Alabama leaders respond to massive mill closing while workers search for hope
Major industry comes to small-town Alabama
“An Act to Establish the Town of Courtland, in Lawrence County” was passed by the Alabama Territorial Legislature on December 13, 1819.
Wealthy planters quickly set up shop in the town. One of the South’s first railroads was built to run through Courtland so their crops could be shipped without having to traverse the hazardous Muscle Shoals of the Tennessee River. The railroad was mostly destroyed during the Civil War, but was rebuilt and became part of the southern rail system around the turn of the 20th century.
In the early 1970s, Champion International Paper, one of the largest pulp and paper companies in the world, erected a mill in Courtland. To say the mill has been a major source of employment for the town would be an understatement. It was bought out by International Paper in 2000, and today the mill employees more people than actually live in the town. Over 1,100 Alabamians count on the mill to provide for their families. Less than 1,000 people live in Courtland, which consists of a little over 300 households.
From undisputed paper king to borderline paper tiger
Around the same time the Courtland railroad was rebuilt and put back into operation after being destroyed during the Civil War, 18 pulp and paper mills in the northeast United States merged to form International Paper. At the time, IP supplied an incredible 60 percent of the country’s newsprint.
Their famed Hudson River Mill revolutionized the paper industry, serving both as the company’s headquarters and as one of its largest plants. After World War II, workers in the Hudson River Mill perfected the production of coated papers. They shifted the company’s focus off of newsprint and on to the growing coated papers market, which exploded with the rise of U.S. service industries and the growth of the American middle class.
Today, 115 years after its founding, International Paper remains the king of the paper industry, employing over 60,000 people worldwide with revenues north of $26 billion a year.
But in spite of its imposing size, significant assets and global workforce, International Paper is struggling to overcome simple free-market economics — supply and demand.
The market for uncoated paper in the U.S. has been declining since 1999. In recent years, that decline has turned into a free fall.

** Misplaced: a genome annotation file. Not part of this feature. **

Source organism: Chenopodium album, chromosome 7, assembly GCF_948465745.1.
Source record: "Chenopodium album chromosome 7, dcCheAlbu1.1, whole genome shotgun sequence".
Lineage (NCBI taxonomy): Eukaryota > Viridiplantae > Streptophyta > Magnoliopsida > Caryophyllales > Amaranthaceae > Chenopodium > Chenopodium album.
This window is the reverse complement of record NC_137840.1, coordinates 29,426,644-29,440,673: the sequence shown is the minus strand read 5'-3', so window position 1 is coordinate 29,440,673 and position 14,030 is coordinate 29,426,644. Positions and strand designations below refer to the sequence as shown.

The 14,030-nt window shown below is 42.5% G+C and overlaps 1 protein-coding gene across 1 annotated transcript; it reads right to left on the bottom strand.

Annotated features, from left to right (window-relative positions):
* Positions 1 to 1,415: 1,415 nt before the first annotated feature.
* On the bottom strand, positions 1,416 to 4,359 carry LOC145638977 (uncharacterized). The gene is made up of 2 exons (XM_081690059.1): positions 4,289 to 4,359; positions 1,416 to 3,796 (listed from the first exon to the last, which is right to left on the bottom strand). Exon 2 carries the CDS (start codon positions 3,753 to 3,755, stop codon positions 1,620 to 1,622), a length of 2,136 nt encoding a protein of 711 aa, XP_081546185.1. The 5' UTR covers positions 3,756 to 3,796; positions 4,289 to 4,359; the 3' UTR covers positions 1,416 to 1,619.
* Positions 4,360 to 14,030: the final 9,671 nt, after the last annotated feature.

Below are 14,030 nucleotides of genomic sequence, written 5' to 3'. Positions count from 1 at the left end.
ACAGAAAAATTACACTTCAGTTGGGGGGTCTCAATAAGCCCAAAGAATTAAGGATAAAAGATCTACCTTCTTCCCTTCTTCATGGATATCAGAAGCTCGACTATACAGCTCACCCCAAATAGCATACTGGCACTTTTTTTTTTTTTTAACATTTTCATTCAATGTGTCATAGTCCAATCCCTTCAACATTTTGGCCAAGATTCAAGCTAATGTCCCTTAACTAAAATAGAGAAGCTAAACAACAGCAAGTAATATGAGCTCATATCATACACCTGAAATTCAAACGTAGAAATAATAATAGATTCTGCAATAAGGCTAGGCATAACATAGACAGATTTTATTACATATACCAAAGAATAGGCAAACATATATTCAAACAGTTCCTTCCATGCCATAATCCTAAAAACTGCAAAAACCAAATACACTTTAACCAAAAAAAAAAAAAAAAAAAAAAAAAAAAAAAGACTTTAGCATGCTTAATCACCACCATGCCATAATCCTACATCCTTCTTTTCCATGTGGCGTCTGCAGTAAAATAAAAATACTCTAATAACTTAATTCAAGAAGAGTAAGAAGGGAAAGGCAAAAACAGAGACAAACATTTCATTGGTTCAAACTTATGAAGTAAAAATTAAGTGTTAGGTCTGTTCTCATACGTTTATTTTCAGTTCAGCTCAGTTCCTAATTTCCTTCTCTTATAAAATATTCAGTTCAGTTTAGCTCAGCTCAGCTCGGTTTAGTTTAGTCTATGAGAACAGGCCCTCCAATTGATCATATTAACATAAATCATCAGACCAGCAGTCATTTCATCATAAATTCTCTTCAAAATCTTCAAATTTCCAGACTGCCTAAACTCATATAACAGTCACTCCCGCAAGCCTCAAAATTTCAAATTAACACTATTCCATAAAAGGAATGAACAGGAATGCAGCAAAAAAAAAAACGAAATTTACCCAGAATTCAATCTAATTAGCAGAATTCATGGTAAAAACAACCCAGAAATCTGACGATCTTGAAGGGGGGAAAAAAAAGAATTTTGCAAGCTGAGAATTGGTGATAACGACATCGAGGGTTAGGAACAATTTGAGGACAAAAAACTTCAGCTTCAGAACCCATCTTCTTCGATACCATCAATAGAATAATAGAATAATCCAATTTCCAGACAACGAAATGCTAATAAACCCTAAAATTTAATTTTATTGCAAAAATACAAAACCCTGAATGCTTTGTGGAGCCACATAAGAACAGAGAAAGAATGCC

In 2005, International Paper implemented an aggressive restructuring plan that resulted in the sale of over 6 million acres of forestland in the United States. They also shed their coated paper and beverage packaging businesses, along with other holdings.
IP still maintains a massive global empire, but it’s hard not to see their shuffling as little more than rearranging the deck chairs on the Titanic.
Sept. 11 hits home
9/11 is synonymous with tragedy for most Americans.
But for long-time IP workers in Courtland, 9/11 takes on an even more personal meaning.
“I went to work that morning like I have for just about as long as I can remember,” an IP worker told Yellowhammer. He asked to remain anonymous because he said he wasn’t interested in “more reporters calling [his] house after they read [his] name.”
We’ll refer to him as James.
James is in his mid-30s and has been working at International Paper’s Courtland mill since graduating from high school. He worked other jobs growing up, but IP is the only “career job” he’s ever had.
James and his wife have three kids. She works part-time, and they’ve never quite been able to reach their goal of her staying at home to raise the kids full-time until they graduate high school.
“They told us the morning of 9/11 that we were done — the plant was through,” James recalled. “My first thought was ‘my kids won’t be able to go to college.’ I mean, there are more pressing things than that, obviously. I’ve got to pay these bills. I’ve got to put food on the table. But every parent worth their salt is doing what they do in hopes of giving their kids a shot they never had — to give them the chance for a better life.”
With only a high school diploma and few manufacturing jobs available, James is facing the prospect of uprooting his family.
“I’ve got to find out where the work is,” James said. “I ain’t never took a dime from the government and I ain’t about to start now. Listen man, I didn’t know what stress was until Sept. 11, 2013. It’s a sad day for the whole country, and I ain’t trying to compare losing my job to people losing their lives, but this hit home.”
State leaders get the news
“These decisions are especially difficult because of the impact to long-serving and hard-working employees, their families and the surrounding communities,” said International Paper Chairman and CEO, John Faraci. “This decision to permanently close capacity is primarily being driven by demand decline for uncoated freesheet paper products in the United States.”
IP will begin laying off workers gradually over the next few months, with complete work stoppage set for sometime early next year.
There are two potential scenarios that could play out when a major employer decides to close up shop.
In the first scenario, the Department of Commerce is told in advance.
The state then uses whatever resources it can muster to convince the company to stay open. Sometimes that means economic incentives — whether they come directly from the state or in partnership with local governments — other times it means jobs training and recruitment.